Wouldn’t it be great if there was one place we could go for honest, reliable help? Turns out, there is.
It’s called the National Organization for Rare Disorders. Founded in 1983, NORD is an umbrella non-profit that provides support and resources to patients with orphan disorders like misophonia.
I thought it was time to investigate NORD further, so I contacted Mary Dunkle, the organization’s vice president for communications, to ask her a few questions about how our community might be able to come together to form a misophonia patient advocacy non-profit. Let this interview be an incentive to those of you with the right stuff.
What are the benefits of starting a non-profit patient organization that works on behalf of those with a rare disorder like misophonia?
One of the biggest challenges of living with a rare disease is the sense of isolation. Non-profit patient organizations provide connection and an opportunity to share information with others experiencing the same challenges. In the world of rare diseases, they also provide very tangible and important services such as support (both financial and otherwise) for research, patient and physician education, advocacy on public policies, and assistance in accessing treatments. NORD does all of these things on a broad scale, addressing issues of shared concern. And we work in close partnership with disease-specific patient organizations.
What are the personal qualities necessary to be the founder(s) of a non-profit patient organization?
I have met so many admirable, truly wonderful people who had no preparation for becoming immersed in rare diseases but rose to the occasion and did whatever they needed to do to be good advocates for themselves or their loved ones. The first essential personal quality I have seen in the people who have successfully founded organizations is a desire to learn everything they can about their specific disease. It’s really true that “knowledge is power,” so that includes studying how research works, particularly with regard to the National Institutes of Health (NIH) and the Federal Drug Administration (FDA). Other key qualities include: good partnering and collaboration skills; a passion for their cause, but also an ability to be realistic and reasonable in their expectations; and a flexibility and "can-do" spirit that allows them to try things they never anticipated needing to do, such as setting up a website and fundraising.
What are the elements that have to be in place to successfully launch a non-profit patient organization?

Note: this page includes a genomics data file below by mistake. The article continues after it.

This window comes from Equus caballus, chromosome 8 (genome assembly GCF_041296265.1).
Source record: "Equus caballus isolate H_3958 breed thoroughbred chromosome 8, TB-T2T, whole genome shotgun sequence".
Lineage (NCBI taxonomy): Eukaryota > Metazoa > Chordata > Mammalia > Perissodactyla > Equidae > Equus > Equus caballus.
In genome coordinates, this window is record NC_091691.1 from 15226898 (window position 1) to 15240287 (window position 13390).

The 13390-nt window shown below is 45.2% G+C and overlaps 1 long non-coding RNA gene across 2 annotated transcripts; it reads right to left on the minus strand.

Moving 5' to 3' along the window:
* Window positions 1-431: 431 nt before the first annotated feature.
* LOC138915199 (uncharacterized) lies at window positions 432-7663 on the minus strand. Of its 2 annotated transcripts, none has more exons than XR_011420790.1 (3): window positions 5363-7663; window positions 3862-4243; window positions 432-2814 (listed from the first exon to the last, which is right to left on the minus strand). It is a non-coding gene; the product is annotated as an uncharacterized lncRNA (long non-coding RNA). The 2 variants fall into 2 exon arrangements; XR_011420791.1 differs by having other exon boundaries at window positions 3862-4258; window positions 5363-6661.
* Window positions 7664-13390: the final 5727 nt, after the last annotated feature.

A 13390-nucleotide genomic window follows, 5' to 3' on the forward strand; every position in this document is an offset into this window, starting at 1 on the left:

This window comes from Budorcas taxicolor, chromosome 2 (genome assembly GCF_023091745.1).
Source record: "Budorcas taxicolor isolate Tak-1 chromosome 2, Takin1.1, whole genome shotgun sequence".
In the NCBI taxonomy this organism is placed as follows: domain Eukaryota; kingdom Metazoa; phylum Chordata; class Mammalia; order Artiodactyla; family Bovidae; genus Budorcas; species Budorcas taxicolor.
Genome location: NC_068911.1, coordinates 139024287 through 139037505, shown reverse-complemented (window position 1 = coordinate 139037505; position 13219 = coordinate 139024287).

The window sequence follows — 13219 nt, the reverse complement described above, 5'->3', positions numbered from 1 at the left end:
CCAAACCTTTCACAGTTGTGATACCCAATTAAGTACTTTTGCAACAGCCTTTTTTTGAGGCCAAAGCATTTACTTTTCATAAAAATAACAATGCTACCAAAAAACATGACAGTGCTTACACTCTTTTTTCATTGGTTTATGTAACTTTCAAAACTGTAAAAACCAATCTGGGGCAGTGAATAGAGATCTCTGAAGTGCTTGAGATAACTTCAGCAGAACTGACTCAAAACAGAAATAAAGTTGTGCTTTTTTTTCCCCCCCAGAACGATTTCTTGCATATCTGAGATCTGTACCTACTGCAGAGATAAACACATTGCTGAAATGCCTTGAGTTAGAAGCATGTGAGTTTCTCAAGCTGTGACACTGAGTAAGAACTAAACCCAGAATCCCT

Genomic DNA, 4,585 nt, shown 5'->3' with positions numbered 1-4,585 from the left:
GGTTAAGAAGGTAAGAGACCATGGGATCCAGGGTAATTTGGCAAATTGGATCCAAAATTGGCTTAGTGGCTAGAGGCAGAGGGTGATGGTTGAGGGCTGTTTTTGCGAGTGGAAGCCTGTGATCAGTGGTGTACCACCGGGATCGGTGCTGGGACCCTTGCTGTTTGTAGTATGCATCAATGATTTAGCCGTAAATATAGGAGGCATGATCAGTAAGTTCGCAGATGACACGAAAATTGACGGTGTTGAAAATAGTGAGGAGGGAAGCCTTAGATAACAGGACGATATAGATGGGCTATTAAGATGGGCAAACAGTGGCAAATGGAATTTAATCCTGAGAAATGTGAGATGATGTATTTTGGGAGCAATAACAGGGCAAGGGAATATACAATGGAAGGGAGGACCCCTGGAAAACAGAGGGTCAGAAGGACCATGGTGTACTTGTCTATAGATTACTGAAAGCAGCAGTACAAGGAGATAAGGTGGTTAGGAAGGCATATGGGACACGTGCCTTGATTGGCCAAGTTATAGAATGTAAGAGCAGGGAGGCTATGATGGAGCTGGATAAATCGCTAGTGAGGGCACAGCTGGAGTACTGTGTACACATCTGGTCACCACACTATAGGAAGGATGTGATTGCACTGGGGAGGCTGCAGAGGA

It isn't terribly difficult, but it requires patience, time and persistence. NORD provides links to information such as how to apply for 501c3 status. We also encourage people establishing organizations to avoid some of the common pitfalls. For instance, it's important to recruit a board with the right mix of skills and experience, rather than taking the easy route of enlisting family members or friends. Having a good, involved, supportive medical advisory board is really important, as is being willing to think beyond your specific disease and your specific issues to find common ground with other people with similar issues.
What are the keys to keeping a non-profit patient organization running smoothly and successfully?
Member/community engagement is important. Today's social media tools make that easier in some ways, but also more difficult in other ways because it's easier for people to connect with others without making any sort of commitment. Running an organization requires having members who are able and willing to commit to supporting various activities related to education, research, etc. Good support from medical experts is absolutely essential. The physicians and researchers working with rare diseases are amazing in this respect. They donate their time and expertise very generously to the disease-specific patient organizations as well as to NORD. None of us in the patient community could do what we do without their support.
What are the major obstacles facing non-profit patient organizations today and how can they be overcome?
One challenge is fragmentation. Partly because of today's communications tools, it's easy and tempting to start a new organization when there is already an existing one with a slightly different mission. In those cases, we always encourage people to find ways to work together; it only makes sense with limited resources and small patient populations. Another major challenge, although it's also an inspiration that helps drive progress, is the sense of urgency that comes with these disorders. So many people with rare diseases don't have an FDA-approved treatment yet, and patient organizations often feel as if the burden is on them to single-handedly develop a treatment or cure. There are incredibly important things they can do to help drive progress, but they can't do it alone. It has to be a partnership of patients, researchers and, in most cases, the pharmaceutical/biotech industry.